This chapter describes a three-year ethnographic study of a reprographics store that was conducted with the goal of improving customer service. The data was collected in three phases. First, the research team made ethnographic observations, shadowing and interviewing employees as they worked. In the second phase, the team made extensive video recordings in the store; more than one hundred hours of interaction were collected in several different sessions (over 400 hours of video data from multiple simultaneously recording cameras). These recordings were digitized and divided into distinct episodes, consisting of more than 500 customer-employee interactions, some of which were transcribed and analyzed. Finally, three members of the research team became participant observers in the stores, working as employees, serving customers and operating the printing and copying equipment. This study resulted in the development of a customer service skill set (CSSS), a set of web-based instructional modules designed to raise employees' awareness of the organization of customer-employee interactions such as the initial order-taking or the pick-up of the completed order; CSSS modules were co-developed by the research team and a small group of store employees who participated on a learning design team meeting once a week for two months.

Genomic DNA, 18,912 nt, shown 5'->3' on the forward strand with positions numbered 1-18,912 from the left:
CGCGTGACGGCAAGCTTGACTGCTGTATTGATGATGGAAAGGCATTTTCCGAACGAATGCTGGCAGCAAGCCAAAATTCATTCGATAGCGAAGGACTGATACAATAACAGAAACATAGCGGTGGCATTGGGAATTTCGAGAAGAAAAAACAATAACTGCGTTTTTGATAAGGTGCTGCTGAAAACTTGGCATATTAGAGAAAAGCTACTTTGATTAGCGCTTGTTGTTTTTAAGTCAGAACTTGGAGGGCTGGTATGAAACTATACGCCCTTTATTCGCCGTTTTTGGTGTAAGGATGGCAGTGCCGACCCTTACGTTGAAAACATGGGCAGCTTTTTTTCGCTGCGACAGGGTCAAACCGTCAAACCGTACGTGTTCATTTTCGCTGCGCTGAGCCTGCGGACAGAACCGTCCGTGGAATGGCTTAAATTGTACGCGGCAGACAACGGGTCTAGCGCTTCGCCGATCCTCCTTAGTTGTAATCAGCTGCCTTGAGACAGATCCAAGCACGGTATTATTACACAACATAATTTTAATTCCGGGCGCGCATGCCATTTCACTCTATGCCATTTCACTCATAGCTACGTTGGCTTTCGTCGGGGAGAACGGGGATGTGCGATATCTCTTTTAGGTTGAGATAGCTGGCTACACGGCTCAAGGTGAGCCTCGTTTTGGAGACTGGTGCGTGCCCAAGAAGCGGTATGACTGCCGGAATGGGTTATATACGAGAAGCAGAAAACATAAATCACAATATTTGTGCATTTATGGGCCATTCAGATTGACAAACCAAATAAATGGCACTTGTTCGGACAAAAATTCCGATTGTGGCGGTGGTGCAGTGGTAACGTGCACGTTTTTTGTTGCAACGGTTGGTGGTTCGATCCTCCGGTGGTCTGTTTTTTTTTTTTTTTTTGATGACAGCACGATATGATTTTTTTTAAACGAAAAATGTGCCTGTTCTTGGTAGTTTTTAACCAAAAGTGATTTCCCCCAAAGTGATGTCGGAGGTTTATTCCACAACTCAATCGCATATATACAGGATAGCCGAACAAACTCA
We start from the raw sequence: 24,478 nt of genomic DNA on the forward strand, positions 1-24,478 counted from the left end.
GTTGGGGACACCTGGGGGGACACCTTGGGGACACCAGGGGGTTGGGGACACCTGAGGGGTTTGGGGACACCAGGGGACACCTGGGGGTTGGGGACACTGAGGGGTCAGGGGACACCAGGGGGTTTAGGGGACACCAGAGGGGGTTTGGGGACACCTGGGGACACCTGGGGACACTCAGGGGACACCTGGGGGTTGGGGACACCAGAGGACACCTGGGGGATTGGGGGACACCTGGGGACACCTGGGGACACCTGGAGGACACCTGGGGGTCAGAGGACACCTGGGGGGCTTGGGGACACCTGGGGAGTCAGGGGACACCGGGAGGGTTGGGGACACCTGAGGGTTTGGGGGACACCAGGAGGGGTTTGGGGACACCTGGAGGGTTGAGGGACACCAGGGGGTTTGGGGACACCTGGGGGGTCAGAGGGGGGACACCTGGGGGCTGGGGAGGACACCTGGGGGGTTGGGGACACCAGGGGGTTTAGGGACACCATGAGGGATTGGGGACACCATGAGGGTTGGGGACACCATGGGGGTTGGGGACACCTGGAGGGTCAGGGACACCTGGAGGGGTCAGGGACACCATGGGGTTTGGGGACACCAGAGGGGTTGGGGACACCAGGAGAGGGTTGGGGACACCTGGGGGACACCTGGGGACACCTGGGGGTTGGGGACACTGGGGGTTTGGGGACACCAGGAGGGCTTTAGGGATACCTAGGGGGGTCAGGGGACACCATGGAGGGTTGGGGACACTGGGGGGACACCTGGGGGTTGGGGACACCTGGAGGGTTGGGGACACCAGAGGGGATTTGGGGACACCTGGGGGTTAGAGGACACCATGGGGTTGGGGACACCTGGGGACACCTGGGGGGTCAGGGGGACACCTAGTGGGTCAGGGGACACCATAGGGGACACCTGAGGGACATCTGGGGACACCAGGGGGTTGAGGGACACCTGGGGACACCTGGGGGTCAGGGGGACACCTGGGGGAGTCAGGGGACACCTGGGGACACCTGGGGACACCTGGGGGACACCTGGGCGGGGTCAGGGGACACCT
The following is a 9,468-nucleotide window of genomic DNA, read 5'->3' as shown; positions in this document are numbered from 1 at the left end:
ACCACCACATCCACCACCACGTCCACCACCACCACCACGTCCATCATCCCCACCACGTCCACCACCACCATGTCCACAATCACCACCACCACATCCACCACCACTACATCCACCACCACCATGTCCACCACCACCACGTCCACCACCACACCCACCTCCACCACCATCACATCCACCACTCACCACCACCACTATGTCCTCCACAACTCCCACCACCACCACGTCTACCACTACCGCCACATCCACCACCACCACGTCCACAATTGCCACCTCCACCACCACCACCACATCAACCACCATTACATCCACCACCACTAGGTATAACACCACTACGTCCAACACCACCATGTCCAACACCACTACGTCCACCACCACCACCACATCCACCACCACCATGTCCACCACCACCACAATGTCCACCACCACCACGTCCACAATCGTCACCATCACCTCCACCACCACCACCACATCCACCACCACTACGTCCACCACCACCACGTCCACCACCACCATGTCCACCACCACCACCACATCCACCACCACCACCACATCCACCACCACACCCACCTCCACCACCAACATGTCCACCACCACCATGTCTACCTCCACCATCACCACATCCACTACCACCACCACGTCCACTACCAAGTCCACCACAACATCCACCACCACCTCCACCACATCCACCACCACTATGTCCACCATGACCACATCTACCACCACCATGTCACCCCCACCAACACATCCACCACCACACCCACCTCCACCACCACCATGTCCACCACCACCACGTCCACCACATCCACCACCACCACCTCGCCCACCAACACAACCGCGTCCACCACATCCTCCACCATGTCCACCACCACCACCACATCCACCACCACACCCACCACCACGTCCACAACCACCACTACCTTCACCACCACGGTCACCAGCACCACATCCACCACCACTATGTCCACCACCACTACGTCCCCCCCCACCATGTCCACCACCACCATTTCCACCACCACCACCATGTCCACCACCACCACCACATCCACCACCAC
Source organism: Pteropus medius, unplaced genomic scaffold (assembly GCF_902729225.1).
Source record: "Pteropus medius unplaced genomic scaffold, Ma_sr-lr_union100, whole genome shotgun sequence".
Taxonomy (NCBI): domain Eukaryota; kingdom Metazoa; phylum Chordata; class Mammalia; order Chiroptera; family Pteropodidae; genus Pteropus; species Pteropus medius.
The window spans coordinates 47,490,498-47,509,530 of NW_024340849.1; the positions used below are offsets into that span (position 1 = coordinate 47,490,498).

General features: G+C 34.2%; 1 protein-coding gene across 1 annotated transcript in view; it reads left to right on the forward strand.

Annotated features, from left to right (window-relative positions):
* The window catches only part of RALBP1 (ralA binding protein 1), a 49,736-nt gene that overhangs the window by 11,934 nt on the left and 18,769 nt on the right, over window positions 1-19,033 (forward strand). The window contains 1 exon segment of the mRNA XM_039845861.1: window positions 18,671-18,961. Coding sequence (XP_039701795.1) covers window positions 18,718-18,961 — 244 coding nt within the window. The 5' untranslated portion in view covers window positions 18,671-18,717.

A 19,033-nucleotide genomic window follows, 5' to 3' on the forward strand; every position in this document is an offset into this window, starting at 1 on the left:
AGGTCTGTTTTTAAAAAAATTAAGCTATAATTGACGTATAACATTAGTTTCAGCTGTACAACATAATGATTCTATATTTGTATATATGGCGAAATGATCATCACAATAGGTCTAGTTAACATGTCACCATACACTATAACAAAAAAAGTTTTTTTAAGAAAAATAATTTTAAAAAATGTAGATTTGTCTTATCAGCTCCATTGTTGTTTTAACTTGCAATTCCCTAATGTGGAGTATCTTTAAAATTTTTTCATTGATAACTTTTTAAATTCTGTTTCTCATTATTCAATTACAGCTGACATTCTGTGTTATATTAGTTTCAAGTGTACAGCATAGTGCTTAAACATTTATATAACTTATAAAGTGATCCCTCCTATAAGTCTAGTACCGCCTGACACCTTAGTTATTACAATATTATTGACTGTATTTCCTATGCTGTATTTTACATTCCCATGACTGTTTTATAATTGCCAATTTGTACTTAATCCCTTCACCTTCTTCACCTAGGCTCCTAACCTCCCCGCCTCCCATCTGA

Vinkhuyzen, E. Interactions at a reprographics store. Chapter in Making work visible: ethnographically grounded case studies of work practice, edited by Margaret H. Szymanski and Jack Whalen. Cambridge, UK: Cambridge University Press; 2011; 205-224.